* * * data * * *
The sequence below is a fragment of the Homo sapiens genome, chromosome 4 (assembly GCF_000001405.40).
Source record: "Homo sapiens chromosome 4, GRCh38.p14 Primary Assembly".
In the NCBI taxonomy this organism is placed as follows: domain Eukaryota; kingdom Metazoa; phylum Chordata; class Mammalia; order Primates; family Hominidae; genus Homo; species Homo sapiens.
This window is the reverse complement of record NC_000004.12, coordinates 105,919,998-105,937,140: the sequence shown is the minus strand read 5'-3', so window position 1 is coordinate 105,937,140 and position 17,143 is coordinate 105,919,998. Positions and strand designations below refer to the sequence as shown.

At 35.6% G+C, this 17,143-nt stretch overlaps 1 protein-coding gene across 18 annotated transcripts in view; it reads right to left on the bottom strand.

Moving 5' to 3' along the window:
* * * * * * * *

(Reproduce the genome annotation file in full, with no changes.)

The sequence below is a fragment of the Homo sapiens genome, chromosome 4 (assembly GCF_000001405.40).
Source record: "Homo sapiens chromosome 4, GRCh38.p14 Primary Assembly".
In the NCBI taxonomy this organism is placed as follows: domain Eukaryota; kingdom Metazoa; phylum Chordata; class Mammalia; order Primates; family Hominidae; genus Homo; species Homo sapiens.
This window is the reverse complement of record NC_000004.12, coordinates 105,919,998-105,937,140: the sequence shown is the minus strand read 5'-3', so window position 1 is coordinate 105,937,140 and position 17,143 is coordinate 105,919,998. Positions and strand designations below refer to the sequence as shown.

At 35.6% G+C, this 17,143-nt stretch overlaps 1 protein-coding gene across 18 annotated transcripts in view; it reads right to left on the bottom strand.

Moving 5' to 3' along the window: